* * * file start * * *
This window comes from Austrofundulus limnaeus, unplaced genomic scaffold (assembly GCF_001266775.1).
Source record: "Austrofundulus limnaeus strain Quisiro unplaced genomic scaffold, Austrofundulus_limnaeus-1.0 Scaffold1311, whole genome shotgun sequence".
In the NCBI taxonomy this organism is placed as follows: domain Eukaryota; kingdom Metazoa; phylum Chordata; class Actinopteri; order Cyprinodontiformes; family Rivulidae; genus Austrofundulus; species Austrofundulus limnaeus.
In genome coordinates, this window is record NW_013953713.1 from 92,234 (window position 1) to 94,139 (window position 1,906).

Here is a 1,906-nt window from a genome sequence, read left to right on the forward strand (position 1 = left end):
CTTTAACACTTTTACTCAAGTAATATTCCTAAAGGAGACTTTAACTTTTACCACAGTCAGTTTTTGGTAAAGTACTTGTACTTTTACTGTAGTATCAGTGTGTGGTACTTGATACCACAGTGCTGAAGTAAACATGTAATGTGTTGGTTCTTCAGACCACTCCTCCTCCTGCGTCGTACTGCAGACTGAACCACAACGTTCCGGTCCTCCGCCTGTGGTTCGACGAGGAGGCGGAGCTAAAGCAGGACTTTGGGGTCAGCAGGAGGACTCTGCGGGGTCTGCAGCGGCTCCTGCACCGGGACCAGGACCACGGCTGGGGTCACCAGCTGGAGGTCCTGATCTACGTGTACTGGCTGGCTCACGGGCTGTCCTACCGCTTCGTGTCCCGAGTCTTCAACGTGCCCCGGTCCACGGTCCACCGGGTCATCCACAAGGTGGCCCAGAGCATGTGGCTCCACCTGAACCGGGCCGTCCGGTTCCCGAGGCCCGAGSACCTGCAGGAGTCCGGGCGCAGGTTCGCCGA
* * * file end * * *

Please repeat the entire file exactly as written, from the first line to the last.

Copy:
This window comes from Austrofundulus limnaeus, unplaced genomic scaffold (assembly GCF_001266775.1).
Source record: "Austrofundulus limnaeus strain Quisiro unplaced genomic scaffold, Austrofundulus_limnaeus-1.0 Scaffold1311, whole genome shotgun sequence".
In the NCBI taxonomy this organism is placed as follows: domain Eukaryota; kingdom Metazoa; phylum Chordata; class Actinopteri; order Cyprinodontiformes; family Rivulidae; genus Austrofundulus; species Austrofundulus limnaeus.
In genome coordinates, this window is record NW_013953713.1 from 92,234 (window position 1) to 94,139 (window position 1,906).

Here is a 1,906-nt window from a genome sequence, read left to right on the forward strand (position 1 = left end):
CTTTAACACTTTTACTCAAGTAATATTCCTAAAGGAGACTTTAACTTTTACCACAGTCAGTTTTTGGTAAAGTACTTGTACTTTTACTGTAGTATCAGTGTGTGGTACTTGATACCACAGTGCTGAAGTAAACATGTAATGTGTTGGTTCTTCAGACCACTCCTCCTCCTGCGTCGTACTGCAGACTGAACCACAACGTTCCGGTCCTCCGCCTGTGGTTCGACGAGGAGGCGGAGCTAAAGCAGGACTTTGGGGTCAGCAGGAGGACTCTGCGGGGTCTGCAGCGGCTCCTGCACCGGGACCAGGACCACGGCTGGGGTCACCAGCTGGAGGTCCTGATCTACGTGTACTGGCTGGCTCACGGGCTGTCCTACCGCTTCGTGTCCCGAGTCTTCAACGTGCCCCGGTCCACGGTCCACCGGGTCATCCACAAGGTGGCCCAGAGCATGTGGCTCCACCTGAACCGGGCCGTCCGGTTCCCGAGGCCCGAGSACCTGCAGGAGTCCGGGCGCAGGTTCGCCGA